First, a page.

August 19, 2016

Like tracks and trains, workers and owners are interdependent

If employers are railway tracks, workers are locomotives. Both the tracks and locomotive play crucial roles in reaching a certain destination. Without a track, trains cannot move, and without engines, the tracks have no use.
The Myanmar government has introduced its first-ever minimum wage of K3,600 (US $3.2) per day for all workers, following a year of  negotiation between the government, employers and labour representatives. However, the country’s garment business owners have objected to the proposed rate, vowing to take the issue up with regional authorities and threatening to close around 100 factories.
Garment industry entrepreneurs wanted to set the rate at K2,500, while workers demanded K4,000 per day. Owners have complained about the impact on access to international markets. Some government factory owners are reportedly planning to reduce their overtime rates from double pay to time-and-a-half if the Parliament adopts the proposed minimum wage.
ASEAN countries have increasingly been following the strategy of China, which has raised minimum wage levels and enacted new labour laws with greater protection of workers’ rights. The strategy is aimed at combating inflation and preventing labour unrest.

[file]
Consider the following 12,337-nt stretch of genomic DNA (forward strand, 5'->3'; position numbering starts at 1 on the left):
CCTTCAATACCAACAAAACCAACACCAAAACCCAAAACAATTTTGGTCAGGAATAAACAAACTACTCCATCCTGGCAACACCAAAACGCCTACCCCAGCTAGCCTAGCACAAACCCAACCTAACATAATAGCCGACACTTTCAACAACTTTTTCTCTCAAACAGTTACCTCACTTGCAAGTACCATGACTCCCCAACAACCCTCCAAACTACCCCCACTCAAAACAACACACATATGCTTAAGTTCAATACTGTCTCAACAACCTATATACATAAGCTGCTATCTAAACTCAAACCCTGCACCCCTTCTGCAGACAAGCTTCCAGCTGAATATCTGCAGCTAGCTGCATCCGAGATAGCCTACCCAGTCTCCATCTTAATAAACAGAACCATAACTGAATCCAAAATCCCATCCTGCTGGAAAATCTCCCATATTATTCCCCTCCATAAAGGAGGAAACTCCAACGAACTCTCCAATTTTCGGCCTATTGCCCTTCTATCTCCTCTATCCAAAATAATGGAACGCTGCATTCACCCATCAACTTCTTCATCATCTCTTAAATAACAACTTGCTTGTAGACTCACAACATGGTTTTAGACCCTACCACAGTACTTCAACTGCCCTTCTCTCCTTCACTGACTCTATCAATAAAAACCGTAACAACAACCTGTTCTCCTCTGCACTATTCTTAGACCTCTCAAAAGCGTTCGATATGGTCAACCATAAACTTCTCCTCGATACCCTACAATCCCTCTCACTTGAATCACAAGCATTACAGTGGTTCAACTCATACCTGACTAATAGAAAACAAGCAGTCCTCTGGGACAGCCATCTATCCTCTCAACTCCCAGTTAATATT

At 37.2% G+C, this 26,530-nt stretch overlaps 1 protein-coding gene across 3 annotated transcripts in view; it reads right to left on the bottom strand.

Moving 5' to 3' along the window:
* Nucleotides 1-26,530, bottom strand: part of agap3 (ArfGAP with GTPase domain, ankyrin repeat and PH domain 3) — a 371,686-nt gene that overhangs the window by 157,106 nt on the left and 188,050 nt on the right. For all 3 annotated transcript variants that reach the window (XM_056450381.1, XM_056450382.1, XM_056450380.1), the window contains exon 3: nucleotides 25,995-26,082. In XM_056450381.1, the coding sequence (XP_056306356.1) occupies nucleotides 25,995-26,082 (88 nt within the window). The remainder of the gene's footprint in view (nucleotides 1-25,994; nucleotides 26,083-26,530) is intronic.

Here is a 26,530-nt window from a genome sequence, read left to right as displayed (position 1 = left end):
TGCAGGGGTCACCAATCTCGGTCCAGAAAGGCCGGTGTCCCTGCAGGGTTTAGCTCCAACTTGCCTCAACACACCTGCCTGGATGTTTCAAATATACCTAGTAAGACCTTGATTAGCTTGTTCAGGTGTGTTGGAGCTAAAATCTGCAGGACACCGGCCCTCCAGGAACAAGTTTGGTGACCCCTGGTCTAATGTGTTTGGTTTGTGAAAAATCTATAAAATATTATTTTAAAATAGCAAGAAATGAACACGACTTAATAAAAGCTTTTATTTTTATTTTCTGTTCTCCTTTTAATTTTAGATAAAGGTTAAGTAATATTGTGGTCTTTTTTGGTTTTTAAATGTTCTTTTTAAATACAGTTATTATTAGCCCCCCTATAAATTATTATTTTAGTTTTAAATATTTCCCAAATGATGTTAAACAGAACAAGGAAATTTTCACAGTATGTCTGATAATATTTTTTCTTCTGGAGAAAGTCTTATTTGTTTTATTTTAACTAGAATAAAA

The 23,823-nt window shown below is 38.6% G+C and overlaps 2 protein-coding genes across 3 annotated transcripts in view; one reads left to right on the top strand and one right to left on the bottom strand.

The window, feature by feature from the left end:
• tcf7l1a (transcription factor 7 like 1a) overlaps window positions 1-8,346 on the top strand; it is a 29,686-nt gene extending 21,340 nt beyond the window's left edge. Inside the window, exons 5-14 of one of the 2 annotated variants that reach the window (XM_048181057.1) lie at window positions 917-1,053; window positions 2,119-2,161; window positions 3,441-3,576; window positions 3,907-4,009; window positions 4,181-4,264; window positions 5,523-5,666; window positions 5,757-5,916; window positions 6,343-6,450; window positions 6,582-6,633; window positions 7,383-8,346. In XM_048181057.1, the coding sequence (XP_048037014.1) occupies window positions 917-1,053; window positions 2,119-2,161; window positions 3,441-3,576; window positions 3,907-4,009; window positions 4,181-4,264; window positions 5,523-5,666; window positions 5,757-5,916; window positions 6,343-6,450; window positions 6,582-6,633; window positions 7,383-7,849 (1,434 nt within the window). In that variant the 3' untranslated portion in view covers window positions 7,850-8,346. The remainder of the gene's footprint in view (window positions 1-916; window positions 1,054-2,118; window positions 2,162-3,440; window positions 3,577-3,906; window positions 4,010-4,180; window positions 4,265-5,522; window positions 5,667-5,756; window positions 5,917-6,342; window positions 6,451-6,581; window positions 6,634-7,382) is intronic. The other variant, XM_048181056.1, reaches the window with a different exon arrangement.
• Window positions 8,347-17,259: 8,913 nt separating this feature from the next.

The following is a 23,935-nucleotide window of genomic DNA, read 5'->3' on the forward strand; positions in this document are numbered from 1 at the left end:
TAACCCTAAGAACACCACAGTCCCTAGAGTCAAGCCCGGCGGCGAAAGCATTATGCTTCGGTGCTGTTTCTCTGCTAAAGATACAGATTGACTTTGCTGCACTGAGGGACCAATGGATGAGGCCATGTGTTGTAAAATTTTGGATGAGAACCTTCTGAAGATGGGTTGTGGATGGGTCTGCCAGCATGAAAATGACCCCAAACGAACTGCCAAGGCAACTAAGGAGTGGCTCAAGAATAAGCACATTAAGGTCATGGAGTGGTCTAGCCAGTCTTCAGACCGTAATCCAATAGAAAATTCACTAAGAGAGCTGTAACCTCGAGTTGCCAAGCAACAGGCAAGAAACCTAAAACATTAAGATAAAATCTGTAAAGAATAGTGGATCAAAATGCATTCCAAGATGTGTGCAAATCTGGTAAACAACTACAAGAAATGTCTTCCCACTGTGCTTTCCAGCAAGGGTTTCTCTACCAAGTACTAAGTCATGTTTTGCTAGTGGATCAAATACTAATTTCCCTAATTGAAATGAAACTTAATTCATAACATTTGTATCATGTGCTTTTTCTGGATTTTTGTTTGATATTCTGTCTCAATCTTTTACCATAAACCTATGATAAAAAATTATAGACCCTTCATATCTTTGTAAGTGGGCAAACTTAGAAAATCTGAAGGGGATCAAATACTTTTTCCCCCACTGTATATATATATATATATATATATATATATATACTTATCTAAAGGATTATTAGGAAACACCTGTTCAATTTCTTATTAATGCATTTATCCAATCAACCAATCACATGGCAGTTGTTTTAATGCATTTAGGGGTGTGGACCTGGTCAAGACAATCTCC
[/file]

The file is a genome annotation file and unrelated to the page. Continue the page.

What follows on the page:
A suitable minimum wage needs to be set to ensure workers can meet their living costs. Myanmar’s minimum wage is one of the lowest in Southeast Asia.
Myanmar’s garment industry needs to have access to international markets. Capable owners should seek market strategies that allow them to pay a reasonable minimum wage compared with neighbouring countries. The government should also support them with better infrastructure such as electricity and logistics.
As Myanmar is moving toward democratic reform, all parties must maintain ethical conduct and remember their reliance on one another – like locomotives and rail tracks – for everyone’s benefit.


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